Puget Sound Feeling the Impact
by: Intelligencer 19 October 2005
The Puget Sound region is feeling the impact of climate change from flooding to warmer waters and things could be getting worse, according to a report by University of Washington researchers.
"We've been in denial about this problem," said Brad Ack, director of the Puget Sound Action Team, a state agency responsible for protecting the Puget Sound. "Denial is no longer an option."
The future of the region in the next 100 years is unknown, but the report released this week makes a number of dire predictions: vanishing beaches; increasingly inhospitable water for salmon and shellfish; more rain and less snow, causing a chain reaction of flooding and landslides.
Among the findings in this regional study: The average annual air temperature around the sound rose 2.3 degrees Fahrenheit during the last century, more than double the average increase globally of 1.1 degrees. Water temperatures measured near Victoria, British Columbia, have risen nearly 2 degrees since 1950. Glaciers across the Cascades and Olympic mountains have been shrinking.
Sea levels have swelled globally between 4 and 8 inches over the past century, due to melting glaciers and polar ice. In the future, the southern reaches of the sound are expected to suffer the most from rising tides because of geological changes causing the land to sink as the water rises.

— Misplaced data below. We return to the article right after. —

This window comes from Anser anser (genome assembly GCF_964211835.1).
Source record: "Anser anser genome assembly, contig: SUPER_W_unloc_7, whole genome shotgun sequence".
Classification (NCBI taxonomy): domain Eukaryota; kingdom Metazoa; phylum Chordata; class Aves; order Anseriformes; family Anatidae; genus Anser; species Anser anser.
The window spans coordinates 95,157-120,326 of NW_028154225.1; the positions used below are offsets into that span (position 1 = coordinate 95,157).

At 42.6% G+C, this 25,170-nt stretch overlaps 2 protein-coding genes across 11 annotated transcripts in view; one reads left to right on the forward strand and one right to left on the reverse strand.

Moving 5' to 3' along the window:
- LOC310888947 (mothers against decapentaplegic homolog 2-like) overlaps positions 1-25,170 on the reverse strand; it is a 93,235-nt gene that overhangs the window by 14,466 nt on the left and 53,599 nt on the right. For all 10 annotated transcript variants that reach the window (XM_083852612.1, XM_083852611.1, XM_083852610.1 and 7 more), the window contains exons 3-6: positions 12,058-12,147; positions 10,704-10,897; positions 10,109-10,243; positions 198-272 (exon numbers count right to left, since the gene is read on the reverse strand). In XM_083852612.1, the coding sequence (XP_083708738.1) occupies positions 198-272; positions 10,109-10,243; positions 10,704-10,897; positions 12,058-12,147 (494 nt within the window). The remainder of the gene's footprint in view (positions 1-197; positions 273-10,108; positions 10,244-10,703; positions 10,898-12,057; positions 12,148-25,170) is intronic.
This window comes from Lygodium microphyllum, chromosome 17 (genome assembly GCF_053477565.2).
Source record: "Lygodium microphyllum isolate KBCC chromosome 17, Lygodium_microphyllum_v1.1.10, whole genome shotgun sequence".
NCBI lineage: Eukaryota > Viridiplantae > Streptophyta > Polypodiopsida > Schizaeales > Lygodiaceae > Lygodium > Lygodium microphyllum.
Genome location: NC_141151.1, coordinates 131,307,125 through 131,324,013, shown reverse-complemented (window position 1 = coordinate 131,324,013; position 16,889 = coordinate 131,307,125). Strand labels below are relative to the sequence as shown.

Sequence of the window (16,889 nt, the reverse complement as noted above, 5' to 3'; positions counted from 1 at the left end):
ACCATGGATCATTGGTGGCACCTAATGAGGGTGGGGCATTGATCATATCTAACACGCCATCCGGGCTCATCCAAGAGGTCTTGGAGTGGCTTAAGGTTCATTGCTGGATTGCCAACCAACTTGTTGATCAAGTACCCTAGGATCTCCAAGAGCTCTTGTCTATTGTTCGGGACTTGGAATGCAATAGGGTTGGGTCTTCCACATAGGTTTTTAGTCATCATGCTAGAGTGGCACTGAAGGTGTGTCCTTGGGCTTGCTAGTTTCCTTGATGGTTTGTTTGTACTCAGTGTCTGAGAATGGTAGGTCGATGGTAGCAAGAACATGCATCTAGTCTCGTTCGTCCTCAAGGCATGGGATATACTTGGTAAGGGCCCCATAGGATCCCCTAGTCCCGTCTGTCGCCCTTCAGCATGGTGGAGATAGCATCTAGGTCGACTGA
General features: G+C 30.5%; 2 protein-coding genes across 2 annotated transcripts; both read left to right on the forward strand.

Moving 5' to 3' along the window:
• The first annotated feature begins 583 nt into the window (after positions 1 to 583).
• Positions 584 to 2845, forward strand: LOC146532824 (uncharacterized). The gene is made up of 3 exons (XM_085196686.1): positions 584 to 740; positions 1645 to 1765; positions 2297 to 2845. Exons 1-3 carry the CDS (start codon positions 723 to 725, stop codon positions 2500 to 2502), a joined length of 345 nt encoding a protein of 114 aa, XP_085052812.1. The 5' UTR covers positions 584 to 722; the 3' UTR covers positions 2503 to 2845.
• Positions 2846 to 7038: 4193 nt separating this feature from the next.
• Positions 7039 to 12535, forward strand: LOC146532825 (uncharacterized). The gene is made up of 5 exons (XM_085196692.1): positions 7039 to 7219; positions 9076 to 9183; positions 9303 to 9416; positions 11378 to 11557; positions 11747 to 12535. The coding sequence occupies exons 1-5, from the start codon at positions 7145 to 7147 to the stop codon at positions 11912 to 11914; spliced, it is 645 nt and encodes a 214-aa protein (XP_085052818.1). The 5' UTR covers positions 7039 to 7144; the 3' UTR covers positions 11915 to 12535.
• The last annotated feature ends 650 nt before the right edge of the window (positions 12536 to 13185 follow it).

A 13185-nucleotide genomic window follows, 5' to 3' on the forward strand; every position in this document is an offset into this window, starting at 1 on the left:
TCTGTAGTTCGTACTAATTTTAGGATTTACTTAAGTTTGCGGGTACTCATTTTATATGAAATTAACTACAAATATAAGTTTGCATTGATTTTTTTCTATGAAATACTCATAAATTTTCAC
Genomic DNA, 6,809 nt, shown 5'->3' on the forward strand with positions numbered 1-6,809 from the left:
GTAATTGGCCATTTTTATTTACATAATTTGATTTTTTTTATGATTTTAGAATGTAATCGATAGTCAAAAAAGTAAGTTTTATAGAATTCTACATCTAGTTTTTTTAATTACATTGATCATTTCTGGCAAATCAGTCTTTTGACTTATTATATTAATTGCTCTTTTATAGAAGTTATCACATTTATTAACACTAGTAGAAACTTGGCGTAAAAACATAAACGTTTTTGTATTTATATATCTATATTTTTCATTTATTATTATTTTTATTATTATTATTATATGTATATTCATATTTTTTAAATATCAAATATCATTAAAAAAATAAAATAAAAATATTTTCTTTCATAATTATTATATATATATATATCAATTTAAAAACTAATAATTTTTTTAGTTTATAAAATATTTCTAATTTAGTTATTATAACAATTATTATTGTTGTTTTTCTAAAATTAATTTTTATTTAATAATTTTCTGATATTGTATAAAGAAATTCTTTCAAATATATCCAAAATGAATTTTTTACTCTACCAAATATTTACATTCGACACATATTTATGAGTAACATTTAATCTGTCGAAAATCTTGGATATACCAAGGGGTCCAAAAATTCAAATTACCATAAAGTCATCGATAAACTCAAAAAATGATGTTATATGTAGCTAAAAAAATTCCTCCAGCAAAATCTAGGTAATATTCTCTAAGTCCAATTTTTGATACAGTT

In Friday Harbor, waters could rise less than half a foot by the middle of the century, but Tacoma could see levels increase by more than twice that.
The report suggests climate change will continue to echo across the ecosystem, upsetting links between plants and animals and complicating efforts to manage the threat of a growing human population.
"It's not like we're going to wake up tomorrow and everything will be dead," said Jan Newton, a UW oceanographer who contributed to the 35-page report.
"But we also know that when organisms experience catastrophe, it's most often because they're assaulted by more than one problem at a time. The sooner we recognize that things are under pressure because of climate change, we can look at the stressors we can do something about."